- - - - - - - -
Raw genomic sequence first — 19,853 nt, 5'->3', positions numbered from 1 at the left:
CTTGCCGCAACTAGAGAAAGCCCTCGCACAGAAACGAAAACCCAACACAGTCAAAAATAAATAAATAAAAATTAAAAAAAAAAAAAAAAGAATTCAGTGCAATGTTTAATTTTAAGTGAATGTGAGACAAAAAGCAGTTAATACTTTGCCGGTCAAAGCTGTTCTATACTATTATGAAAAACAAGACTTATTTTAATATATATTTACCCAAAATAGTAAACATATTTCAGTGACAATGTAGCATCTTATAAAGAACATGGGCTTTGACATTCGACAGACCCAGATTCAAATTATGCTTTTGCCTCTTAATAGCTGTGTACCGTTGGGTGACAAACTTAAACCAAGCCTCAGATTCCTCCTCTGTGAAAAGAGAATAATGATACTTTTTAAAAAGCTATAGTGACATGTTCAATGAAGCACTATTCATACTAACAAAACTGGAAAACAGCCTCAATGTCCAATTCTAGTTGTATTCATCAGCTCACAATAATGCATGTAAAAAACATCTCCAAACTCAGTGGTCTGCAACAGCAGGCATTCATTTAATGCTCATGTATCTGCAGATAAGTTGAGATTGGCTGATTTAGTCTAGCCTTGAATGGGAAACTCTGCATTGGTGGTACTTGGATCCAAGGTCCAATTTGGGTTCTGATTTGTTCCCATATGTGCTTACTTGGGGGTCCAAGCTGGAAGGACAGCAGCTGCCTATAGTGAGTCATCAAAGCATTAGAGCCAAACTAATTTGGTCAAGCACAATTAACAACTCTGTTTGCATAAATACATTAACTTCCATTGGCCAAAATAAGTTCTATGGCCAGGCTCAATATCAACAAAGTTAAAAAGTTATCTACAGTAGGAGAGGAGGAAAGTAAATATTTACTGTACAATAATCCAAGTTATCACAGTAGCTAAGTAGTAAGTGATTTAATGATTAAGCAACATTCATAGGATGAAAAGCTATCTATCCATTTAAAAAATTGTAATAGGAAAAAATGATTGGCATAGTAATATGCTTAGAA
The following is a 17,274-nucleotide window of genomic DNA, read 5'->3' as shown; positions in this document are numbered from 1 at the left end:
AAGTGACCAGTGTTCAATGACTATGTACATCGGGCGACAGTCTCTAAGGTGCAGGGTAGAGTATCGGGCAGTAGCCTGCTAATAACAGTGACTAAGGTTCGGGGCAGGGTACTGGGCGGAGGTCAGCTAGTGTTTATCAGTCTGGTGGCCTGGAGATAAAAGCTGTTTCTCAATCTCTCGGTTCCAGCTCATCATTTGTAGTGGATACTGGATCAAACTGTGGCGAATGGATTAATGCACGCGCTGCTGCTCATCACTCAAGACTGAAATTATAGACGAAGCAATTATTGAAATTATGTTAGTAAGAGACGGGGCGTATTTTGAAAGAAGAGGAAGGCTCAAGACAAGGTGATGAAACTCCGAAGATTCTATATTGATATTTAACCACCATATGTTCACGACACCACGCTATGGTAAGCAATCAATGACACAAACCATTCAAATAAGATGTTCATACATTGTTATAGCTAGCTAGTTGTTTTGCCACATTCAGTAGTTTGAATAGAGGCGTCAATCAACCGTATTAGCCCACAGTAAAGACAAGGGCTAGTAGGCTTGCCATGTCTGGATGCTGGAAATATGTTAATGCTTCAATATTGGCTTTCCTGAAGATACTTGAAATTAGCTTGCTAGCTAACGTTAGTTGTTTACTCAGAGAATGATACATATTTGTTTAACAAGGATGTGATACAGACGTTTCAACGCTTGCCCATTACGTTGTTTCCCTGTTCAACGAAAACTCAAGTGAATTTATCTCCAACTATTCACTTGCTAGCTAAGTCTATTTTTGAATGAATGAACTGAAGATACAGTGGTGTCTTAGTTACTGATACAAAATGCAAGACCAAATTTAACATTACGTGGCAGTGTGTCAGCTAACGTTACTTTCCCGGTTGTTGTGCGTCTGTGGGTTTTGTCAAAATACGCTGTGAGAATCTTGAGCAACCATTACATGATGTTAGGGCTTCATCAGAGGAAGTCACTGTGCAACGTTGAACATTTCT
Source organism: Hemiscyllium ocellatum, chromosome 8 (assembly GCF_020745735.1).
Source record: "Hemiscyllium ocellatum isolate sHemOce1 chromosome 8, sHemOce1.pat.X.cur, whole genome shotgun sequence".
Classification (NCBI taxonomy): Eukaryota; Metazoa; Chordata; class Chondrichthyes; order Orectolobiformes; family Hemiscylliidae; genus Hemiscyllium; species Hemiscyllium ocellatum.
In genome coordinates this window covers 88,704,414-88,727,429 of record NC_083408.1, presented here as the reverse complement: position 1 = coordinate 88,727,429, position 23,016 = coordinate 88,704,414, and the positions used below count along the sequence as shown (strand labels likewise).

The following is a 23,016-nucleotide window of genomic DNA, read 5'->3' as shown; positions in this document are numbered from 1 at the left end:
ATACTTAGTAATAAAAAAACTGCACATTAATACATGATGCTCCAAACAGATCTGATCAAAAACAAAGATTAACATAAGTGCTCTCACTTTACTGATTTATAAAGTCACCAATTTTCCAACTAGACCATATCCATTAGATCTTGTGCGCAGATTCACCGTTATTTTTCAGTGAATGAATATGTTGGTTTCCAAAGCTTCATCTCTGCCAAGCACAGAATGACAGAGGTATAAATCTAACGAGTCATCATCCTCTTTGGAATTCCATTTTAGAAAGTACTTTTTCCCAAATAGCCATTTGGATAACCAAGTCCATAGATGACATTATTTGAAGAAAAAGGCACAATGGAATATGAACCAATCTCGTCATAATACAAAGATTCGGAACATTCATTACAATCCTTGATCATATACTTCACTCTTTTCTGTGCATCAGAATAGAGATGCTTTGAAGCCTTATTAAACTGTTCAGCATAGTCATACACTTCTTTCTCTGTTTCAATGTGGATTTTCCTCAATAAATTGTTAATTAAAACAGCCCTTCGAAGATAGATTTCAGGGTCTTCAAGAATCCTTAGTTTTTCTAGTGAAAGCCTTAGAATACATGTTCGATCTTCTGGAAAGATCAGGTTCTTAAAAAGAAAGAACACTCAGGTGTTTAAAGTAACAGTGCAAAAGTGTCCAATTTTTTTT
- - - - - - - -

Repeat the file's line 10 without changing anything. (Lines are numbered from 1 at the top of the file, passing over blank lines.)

ATACTTAGTAATAAAAAAACTGCACATTAATACATGATGCTCCAAACAGATCTGATCAAAAACAAAGATTAACATAAGTGCTCTCACTTTACTGATTTATAAAGTCACCAATTTTCCAACTAGACCATATCCATTAGATCTTGTGCGCAGATTCACCGTTATTTTTCAGTGAATGAATATGTTGGTTTCCAAAGCTTCATCTCTGCCAAGCACAGAATGACAGAGGTATAAATCTAACGAGTCATCATCCTCTTTGGAATTCCATTTTAGAAAGTACTTTTTCCCAAATAGCCATTTGGATAACCAAGTCCATAGATGACATTATTTGAAGAAAAAGGCACAATGGAATATGAACCAATCTCGTCATAATACAAAGATTCGGAACATTCATTACAATCCTTGATCATATACTTCACTCTTTTCTGTGCATCAGAATAGAGATGCTTTGAAGCCTTATTAAACTGTTCAGCATAGTCATACACTTCTTTCTCTGTTTCAATGTGGATTTTCCTCAATAAATTGTTAATTAAAACAGCCCTTCGAAGATAGATTTCAGGGTCTTCAAGAATCCTTAGTTTTTCTAGTGAAAGCCTTAGAATACATGTTCGATCTTCTGGAAAGATCAGGTTCTTAAAAAGAAAGAACACTCAGGTGTTTAAAGTAACAGTGCAAAAGTGTCCAATTTTTTTT